In the event that the creditors seek to replace the liquidator, a resolution to replace may be put forward and if passed, the proposed liquidator will become the new liquidator of the company (see s 243(6) of the CA). For the resolution to succeed, the majority in number and value of the creditors voting must vote in favour of the resolution.

At the creditor’s meeting, the liquidator must disregard the related creditors’ votes. If the related creditor wishes for their vote to be taken into account, they need to make an application for such purpose to High Court (see s 245A of the CA).

It may become useful for a liquidation committee to be appointed at the creditors meeting. A liquidation committee has a supervisory role over the liquidators.

In many cases the creditors will be unsuccessful in replacing liquidators who have been appointed by the shareholders. It should be noted, however, that not all liquidators who are appointed by shareholders are ‘friendly’ to those who appoint them. For example, the liquidators of NZNet Internet Services Limited (in Liquidation) were appointed by the shareholders. The liquidators then undertook the following reported steps:

  1. In Grant v Johnston [2015] NZHC 611, the liquidators pursued the directors (and the shareholder who appointed them) for breaches of director’s duties.
  2. In NZNet Internet Services Limited (in Liquidation) v Engini Limited [2015] NZDC 19835, the liquidators pursued a debt owed by a related entity associated with the shareholder.
  3. After obtaining judgment for the debt, in NZNet Internet Services Limited (in Liquidation) v Engini Limited [2015] NZHC 2713, the liquidators obtained orders that the related company be put into interim liquidation and that the liquidators be appointed as interim liquidators of the related entity. The High Court praised their conduct: “I am reinforced in my confidence. Messrs Grant and Khov were appointed by shareholders’ resolution. Unlike some vanilla liquidations, they have pursued the interests of creditors of NZNet Internet Services Ltd vigorously…”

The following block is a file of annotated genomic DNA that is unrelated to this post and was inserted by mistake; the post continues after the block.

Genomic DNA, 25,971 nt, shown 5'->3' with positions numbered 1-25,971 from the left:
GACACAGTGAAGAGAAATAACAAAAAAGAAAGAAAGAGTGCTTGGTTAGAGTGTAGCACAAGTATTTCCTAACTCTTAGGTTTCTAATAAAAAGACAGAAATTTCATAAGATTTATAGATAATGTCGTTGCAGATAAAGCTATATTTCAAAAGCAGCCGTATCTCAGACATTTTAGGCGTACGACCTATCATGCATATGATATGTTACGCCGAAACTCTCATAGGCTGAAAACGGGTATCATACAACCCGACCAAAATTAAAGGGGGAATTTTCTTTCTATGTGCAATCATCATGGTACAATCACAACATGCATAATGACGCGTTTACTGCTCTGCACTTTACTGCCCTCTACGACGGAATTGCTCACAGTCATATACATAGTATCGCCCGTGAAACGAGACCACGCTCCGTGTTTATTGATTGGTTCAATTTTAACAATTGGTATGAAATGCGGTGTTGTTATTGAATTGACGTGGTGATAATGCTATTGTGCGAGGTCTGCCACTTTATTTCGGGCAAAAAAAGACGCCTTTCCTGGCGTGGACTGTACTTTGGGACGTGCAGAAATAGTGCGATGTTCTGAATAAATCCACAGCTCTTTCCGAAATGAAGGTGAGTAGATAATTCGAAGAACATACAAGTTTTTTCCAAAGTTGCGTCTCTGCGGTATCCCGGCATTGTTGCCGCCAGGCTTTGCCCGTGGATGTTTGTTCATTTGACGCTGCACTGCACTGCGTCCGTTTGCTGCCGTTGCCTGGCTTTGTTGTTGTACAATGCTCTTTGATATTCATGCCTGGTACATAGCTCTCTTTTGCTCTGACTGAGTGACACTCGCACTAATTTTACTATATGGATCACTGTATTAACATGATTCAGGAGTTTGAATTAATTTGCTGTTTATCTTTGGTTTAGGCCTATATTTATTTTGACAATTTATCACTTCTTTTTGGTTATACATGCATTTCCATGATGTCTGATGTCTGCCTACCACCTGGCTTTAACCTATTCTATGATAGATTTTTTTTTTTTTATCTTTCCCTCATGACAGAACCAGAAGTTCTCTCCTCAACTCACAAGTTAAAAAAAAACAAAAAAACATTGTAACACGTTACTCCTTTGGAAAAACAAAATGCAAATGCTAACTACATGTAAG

4. In Andrews v Grant [2015] NZHC 2934, the liquidators pursued the shareholder who appointed them to claw back shares that had been disposed of to avoid payment to the liquidators. The liquidators obtained judgment to recover the shares.

Accordingly, the perception created upon the appointment of the liquidator by the shareholders can be based on valid grounds but sometimes the perception can be nothing more than a perception. Creditors ought to be encouraged to investigate the individual liquidator and their history in similar situations. Fortunately, judicial decisions are publicly searchable so it takes an insignificant amount of research to determine the liquidator’s reputation.

In the event that the perception is real, the process outlined above is recommended to obtain a liquidator who will pursue the interests of creditors vigorously.

This article was also published in the February 2016 edition of Law Talk.